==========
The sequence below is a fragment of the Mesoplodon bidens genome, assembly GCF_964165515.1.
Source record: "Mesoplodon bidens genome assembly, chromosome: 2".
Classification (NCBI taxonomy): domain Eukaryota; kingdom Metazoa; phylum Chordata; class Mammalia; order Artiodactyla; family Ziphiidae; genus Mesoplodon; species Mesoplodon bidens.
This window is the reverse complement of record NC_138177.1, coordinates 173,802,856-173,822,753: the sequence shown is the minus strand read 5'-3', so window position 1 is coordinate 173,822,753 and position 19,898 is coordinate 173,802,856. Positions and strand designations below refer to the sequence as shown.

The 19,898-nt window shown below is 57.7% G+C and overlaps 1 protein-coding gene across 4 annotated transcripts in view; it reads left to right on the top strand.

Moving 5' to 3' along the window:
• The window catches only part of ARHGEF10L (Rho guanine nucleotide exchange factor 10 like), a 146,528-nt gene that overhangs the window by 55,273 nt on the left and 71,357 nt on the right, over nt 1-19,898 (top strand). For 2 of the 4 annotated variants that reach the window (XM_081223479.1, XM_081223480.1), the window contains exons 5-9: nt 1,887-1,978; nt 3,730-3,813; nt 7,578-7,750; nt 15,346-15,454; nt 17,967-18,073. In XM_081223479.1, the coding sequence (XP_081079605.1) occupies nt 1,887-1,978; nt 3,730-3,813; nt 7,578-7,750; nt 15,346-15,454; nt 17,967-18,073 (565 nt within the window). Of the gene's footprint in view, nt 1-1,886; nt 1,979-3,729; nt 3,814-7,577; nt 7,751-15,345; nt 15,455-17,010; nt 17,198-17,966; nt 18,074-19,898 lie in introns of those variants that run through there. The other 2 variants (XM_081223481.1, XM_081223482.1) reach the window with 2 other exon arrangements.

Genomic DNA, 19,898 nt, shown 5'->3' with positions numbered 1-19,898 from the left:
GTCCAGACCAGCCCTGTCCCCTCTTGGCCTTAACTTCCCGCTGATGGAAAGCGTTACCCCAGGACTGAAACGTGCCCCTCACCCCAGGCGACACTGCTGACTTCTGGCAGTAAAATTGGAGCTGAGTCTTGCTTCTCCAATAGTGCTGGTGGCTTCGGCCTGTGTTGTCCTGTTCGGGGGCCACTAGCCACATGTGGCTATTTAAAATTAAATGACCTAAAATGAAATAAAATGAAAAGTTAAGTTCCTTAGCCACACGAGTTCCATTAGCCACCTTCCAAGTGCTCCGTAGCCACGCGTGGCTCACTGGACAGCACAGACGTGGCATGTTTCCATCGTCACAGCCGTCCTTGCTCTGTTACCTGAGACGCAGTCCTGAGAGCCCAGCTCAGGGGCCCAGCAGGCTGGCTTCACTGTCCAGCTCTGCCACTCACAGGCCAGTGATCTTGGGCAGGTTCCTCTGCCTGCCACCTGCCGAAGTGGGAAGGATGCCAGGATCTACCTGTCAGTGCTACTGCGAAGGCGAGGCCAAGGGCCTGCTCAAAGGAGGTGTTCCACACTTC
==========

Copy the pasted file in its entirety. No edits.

The sequence below is a fragment of the Mesoplodon bidens genome, assembly GCF_964165515.1.
Source record: "Mesoplodon bidens genome assembly, chromosome: 2".
Classification (NCBI taxonomy): domain Eukaryota; kingdom Metazoa; phylum Chordata; class Mammalia; order Artiodactyla; family Ziphiidae; genus Mesoplodon; species Mesoplodon bidens.
This window is the reverse complement of record NC_138177.1, coordinates 173,802,856-173,822,753: the sequence shown is the minus strand read 5'-3', so window position 1 is coordinate 173,822,753 and position 19,898 is coordinate 173,802,856. Positions and strand designations below refer to the sequence as shown.

The 19,898-nt window shown below is 57.7% G+C and overlaps 1 protein-coding gene across 4 annotated transcripts in view; it reads left to right on the top strand.

Moving 5' to 3' along the window:
• The window catches only part of ARHGEF10L (Rho guanine nucleotide exchange factor 10 like), a 146,528-nt gene that overhangs the window by 55,273 nt on the left and 71,357 nt on the right, over nt 1-19,898 (top strand). For 2 of the 4 annotated variants that reach the window (XM_081223479.1, XM_081223480.1), the window contains exons 5-9: nt 1,887-1,978; nt 3,730-3,813; nt 7,578-7,750; nt 15,346-15,454; nt 17,967-18,073. In XM_081223479.1, the coding sequence (XP_081079605.1) occupies nt 1,887-1,978; nt 3,730-3,813; nt 7,578-7,750; nt 15,346-15,454; nt 17,967-18,073 (565 nt within the window). Of the gene's footprint in view, nt 1-1,886; nt 1,979-3,729; nt 3,814-7,577; nt 7,751-15,345; nt 15,455-17,010; nt 17,198-17,966; nt 18,074-19,898 lie in introns of those variants that run through there. The other 2 variants (XM_081223481.1, XM_081223482.1) reach the window with 2 other exon arrangements.

Genomic DNA, 19,898 nt, shown 5'->3' with positions numbered 1-19,898 from the left:
GTCCAGACCAGCCCTGTCCCCTCTTGGCCTTAACTTCCCGCTGATGGAAAGCGTTACCCCAGGACTGAAACGTGCCCCTCACCCCAGGCGACACTGCTGACTTCTGGCAGTAAAATTGGAGCTGAGTCTTGCTTCTCCAATAGTGCTGGTGGCTTCGGCCTGTGTTGTCCTGTTCGGGGGCCACTAGCCACATGTGGCTATTTAAAATTAAATGACCTAAAATGAAATAAAATGAAAAGTTAAGTTCCTTAGCCACACGAGTTCCATTAGCCACCTTCCAAGTGCTCCGTAGCCACGCGTGGCTCACTGGACAGCACAGACGTGGCATGTTTCCATCGTCACAGCCGTCCTTGCTCTGTTACCTGAGACGCAGTCCTGAGAGCCCAGCTCAGGGGCCCAGCAGGCTGGCTTCACTGTCCAGCTCTGCCACTCACAGGCCAGTGATCTTGGGCAGGTTCCTCTGCCTGCCACCTGCCGAAGTGGGAAGGATGCCAGGATCTACCTGTCAGTGCTACTGCGAAGGCGAGGCCAAGGGCCTGCTCAAAGGAGGTGTTCCACACTTC